In a medium high-sided skillet (or wok), add the onions, garlic and 1 T of the butter, and cook over low heat until the onions are softened, about 5 minutes. Add the rice, and stir for about 2 minutes. Then, increase the heat to medium-high and add the sake, a little at a time, stirring constantly until it is absorbed. Add 1/4 cup of the stock and stir. When it is absorbed, add another 1/4 cup. Continue adding the stock in small quantities, allowing the rice to soak it up between each addition. When you get down to about 1 cup remaining, start checking the texture of the rice. Keep adding until the rice is still just a little firm, but has no hint of crunch.
Reduce heat to low, and stir in the chard, the fava bean paste and the remaining butter. Gently fold until the fava bean puree has been well distributed and the chard has softened. Add a bit more stock if it seems too dry. Stir in the remaining fava beans, and add salt and pepper to taste. Serve immediately.
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11 thoughts on “A Black Cod by any other name is… a Sablefish”
oh pray tell me which farmers market did you get the redcurrants from. I havent seen them in 6 years since I left Bighty. Nary one to be found around here. I need them, and white and black currants too so I can make me a lovely summer pudding. They are so beautiful, especially the red and the white.
Ah funny! Black Cod is my favorite fish. When we get it here, I just keep buying it (and it is not always available). I love the fatiness and flakiness of it! I also marinate it with mushroom soy sauce, brown sugar and sesame oil, and then broil it. It caramelizes, heaven! I will def try your lovely recipe! Yum!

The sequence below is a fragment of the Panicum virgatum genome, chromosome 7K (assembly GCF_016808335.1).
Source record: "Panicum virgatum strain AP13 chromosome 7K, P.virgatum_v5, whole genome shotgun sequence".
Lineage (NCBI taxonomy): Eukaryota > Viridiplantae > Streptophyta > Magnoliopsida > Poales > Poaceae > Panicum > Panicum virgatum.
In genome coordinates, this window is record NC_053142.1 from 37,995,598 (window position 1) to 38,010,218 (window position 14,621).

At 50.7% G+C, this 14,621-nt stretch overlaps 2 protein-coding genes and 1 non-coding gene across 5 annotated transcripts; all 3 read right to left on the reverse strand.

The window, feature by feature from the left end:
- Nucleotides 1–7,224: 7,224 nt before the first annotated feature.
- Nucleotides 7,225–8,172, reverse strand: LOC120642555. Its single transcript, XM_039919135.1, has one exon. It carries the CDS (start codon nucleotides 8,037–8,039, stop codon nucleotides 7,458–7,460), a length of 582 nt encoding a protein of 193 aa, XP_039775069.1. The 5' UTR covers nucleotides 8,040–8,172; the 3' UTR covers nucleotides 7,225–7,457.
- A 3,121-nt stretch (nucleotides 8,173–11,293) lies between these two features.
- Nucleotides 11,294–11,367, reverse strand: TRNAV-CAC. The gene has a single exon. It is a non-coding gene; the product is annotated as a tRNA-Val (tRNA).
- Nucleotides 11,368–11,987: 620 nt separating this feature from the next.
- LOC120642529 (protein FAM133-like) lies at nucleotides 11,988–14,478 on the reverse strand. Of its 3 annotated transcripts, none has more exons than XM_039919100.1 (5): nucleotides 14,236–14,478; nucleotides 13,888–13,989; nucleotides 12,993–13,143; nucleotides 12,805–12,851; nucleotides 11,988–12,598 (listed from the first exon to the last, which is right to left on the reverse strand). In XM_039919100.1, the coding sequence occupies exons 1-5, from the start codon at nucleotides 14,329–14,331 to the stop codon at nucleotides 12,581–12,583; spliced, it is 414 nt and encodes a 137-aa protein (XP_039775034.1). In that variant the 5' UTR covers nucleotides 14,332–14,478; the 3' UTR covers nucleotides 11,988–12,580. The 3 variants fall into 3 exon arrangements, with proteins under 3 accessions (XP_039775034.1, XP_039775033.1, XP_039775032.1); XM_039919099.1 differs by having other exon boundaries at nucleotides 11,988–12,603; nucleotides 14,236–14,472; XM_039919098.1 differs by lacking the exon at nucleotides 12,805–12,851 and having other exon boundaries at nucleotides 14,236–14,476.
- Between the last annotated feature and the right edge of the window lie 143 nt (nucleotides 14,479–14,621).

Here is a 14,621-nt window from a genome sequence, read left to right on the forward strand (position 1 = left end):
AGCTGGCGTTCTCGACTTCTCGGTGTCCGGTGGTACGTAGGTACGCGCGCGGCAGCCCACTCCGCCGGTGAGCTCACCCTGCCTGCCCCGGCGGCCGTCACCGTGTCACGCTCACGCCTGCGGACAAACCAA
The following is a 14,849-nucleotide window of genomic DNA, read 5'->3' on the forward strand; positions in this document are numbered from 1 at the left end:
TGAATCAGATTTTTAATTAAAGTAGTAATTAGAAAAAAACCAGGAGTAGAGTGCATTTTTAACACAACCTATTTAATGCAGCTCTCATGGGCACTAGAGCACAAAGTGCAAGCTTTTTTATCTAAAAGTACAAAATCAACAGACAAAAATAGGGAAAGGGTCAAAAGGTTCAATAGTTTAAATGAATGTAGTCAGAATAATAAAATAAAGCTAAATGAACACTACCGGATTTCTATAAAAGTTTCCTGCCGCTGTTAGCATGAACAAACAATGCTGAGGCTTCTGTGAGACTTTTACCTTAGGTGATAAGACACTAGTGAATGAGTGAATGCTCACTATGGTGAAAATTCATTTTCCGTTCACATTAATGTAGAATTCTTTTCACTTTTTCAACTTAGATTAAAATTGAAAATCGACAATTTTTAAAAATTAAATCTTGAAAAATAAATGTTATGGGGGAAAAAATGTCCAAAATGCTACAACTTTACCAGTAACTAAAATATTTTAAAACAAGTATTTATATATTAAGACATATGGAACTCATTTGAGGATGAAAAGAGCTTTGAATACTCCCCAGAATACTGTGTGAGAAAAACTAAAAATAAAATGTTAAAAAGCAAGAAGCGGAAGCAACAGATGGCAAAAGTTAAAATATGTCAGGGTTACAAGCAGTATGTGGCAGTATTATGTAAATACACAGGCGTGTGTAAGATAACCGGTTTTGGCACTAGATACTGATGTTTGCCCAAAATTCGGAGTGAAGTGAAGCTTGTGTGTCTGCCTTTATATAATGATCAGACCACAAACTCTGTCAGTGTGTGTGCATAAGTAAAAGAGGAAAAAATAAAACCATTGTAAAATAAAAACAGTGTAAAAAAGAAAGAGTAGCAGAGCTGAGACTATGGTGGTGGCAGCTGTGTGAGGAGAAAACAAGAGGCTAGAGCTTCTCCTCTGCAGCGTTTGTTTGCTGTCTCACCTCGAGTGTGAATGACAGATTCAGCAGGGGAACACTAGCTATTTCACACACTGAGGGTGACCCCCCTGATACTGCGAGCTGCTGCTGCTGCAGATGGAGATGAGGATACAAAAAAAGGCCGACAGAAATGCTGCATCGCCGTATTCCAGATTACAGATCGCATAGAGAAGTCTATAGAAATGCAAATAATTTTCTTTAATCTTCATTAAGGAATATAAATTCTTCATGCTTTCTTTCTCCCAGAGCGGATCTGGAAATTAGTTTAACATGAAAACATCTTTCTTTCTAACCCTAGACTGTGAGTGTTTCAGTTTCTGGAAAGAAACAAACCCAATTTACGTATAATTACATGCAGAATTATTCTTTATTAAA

Bea – ooo, brown sugar and sesame sounds fantastic too! And, I’m sure broiling would be yummy (and quicker!)
Sam – I got mine at the Columbia City farmers market up here in Seattle. I’m surprised you can’t get them in the Bay Area… I thought you could get anything there! They had red and black, although I just got the red ones… along with a whole flat of other berries (more recipes coming!)
Oh, my… that juicy black cod sitting pretty on top of that beautifully green flava risotto is just making me drool so much.
And those red currants are so picture perfect. Love the photos L. Absolutely gorgeous!
Ok, i meant Fava not ‘flava’. See, the photos are such distraction. 🙂
looks wonderful. Thanks for sharing. Fish is just so uplifting.
hi, beautiful pictures and post, as always! redcurrants just about never wing their way to our tropical shores, so i’ll have to make do by sighing over the sheer gorgeousness of your pictures…
Mae – ha! That is a funny typo!
Shaz – Thanks!
J – Well, I’ll enjoy them for the both of us! This is the first time I’ve ever cooked with the fresh ones… and I’m in love with them.
I loved that recipe of CH?Ã‡Â¬Â¥s too. Don?Ã‡Â¬Â¥t even know what black cod is, but I did it with salmon and it was awsome.And the real thing looks even better
Hey, I thought butterfish was Escolar, but not sablefish?
Ximena – mmm. I hadn’t thought much of trying the miso/sake recipe with other fish, but I’m sure you are right… it would be delicious.
KB – I think what I’m learning is that names are very variable and regional… sometimes several different foods have the same name… how confusing is that!
Anyway… the butterfish reference came from Wikipedia. Which means that at least someone calls the sablefish a butterfish 🙂